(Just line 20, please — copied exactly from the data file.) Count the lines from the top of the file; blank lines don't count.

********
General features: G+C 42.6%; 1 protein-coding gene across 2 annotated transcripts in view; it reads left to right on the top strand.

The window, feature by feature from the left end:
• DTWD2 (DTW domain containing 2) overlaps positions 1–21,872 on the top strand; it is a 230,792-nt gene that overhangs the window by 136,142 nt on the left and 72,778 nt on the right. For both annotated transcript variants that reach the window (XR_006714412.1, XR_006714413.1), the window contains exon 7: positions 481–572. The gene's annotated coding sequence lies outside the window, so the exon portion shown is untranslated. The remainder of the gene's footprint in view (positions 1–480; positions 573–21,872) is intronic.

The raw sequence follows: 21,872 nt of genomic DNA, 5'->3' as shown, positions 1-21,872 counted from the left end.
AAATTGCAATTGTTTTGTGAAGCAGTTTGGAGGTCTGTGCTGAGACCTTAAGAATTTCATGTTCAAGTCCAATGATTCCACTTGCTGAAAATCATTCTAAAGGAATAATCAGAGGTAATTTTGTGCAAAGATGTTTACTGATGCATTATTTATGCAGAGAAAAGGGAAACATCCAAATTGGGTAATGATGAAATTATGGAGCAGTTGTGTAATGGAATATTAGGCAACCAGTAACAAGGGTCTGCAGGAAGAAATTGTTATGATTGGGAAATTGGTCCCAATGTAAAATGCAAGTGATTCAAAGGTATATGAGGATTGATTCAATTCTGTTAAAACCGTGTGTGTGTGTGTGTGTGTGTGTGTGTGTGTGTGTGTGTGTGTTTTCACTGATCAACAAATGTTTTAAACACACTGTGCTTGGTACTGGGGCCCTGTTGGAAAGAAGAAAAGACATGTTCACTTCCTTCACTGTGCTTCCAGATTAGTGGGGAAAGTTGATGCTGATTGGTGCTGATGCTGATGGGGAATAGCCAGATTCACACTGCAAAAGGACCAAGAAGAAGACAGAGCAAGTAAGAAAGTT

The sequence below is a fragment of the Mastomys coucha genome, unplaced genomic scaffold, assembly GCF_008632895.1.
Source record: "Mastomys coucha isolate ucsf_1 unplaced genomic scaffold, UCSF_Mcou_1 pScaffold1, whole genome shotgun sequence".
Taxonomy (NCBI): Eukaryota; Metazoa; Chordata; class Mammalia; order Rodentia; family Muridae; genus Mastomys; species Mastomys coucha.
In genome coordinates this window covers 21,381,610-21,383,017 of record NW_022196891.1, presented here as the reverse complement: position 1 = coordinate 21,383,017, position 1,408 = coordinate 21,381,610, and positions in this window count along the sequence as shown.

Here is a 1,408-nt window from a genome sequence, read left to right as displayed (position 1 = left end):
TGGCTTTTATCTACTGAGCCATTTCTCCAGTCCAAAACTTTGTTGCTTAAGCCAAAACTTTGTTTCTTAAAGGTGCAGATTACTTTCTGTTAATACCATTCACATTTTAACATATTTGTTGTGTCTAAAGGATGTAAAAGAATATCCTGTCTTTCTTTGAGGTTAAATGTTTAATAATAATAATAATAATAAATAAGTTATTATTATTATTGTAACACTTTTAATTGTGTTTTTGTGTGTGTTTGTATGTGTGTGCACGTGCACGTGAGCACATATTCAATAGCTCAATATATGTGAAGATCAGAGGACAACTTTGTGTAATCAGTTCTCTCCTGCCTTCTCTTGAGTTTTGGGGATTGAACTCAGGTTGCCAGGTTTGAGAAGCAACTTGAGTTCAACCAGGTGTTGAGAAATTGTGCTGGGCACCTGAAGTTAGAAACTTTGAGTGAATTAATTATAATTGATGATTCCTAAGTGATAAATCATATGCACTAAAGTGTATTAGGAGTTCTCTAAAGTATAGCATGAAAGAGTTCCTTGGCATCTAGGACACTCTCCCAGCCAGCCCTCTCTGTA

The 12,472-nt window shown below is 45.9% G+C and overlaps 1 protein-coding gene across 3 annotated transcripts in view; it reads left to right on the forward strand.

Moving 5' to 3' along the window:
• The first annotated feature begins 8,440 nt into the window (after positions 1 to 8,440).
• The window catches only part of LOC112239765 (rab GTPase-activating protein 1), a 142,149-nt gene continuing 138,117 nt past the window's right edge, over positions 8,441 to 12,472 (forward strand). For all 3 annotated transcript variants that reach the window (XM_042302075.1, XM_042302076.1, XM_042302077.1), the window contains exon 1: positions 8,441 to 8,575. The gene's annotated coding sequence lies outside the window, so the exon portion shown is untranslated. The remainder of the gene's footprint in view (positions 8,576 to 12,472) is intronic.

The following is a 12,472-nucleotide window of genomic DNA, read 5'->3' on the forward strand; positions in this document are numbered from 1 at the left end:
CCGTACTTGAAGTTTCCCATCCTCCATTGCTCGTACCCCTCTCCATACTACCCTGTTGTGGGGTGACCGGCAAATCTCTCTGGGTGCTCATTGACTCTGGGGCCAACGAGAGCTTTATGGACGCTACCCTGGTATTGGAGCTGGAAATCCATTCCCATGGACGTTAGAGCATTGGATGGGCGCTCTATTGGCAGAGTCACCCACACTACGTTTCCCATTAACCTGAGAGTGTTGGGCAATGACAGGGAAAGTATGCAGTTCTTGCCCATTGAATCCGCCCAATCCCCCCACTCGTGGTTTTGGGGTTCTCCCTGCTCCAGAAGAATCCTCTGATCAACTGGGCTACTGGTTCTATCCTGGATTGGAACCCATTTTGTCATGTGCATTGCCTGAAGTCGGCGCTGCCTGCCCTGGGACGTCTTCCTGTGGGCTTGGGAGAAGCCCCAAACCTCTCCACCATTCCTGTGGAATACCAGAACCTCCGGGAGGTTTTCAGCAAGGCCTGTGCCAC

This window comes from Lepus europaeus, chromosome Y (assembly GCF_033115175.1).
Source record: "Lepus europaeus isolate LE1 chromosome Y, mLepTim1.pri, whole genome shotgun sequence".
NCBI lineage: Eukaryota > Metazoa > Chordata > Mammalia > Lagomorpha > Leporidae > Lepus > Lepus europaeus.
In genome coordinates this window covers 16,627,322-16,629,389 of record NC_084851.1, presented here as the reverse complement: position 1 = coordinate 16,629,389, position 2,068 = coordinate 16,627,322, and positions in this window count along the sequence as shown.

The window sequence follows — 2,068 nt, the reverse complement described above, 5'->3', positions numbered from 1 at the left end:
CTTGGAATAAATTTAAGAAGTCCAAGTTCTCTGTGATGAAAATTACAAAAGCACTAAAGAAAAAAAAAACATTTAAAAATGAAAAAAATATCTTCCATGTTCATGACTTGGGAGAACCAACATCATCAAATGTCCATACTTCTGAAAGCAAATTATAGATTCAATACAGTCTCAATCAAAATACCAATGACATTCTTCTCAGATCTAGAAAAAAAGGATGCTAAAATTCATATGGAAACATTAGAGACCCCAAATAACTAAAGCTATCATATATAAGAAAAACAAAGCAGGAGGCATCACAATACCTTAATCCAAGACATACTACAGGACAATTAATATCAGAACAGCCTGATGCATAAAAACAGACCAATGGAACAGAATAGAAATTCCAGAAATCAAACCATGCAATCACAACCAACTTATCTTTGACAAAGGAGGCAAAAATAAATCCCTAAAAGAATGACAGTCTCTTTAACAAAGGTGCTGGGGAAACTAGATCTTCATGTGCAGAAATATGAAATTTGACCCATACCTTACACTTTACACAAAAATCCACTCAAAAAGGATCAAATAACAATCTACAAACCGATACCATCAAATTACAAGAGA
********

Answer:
NCBI lineage: Eukaryota > Metazoa > Chordata > Mammalia > Lagomorpha > Leporidae > Lepus > Lepus europaeus.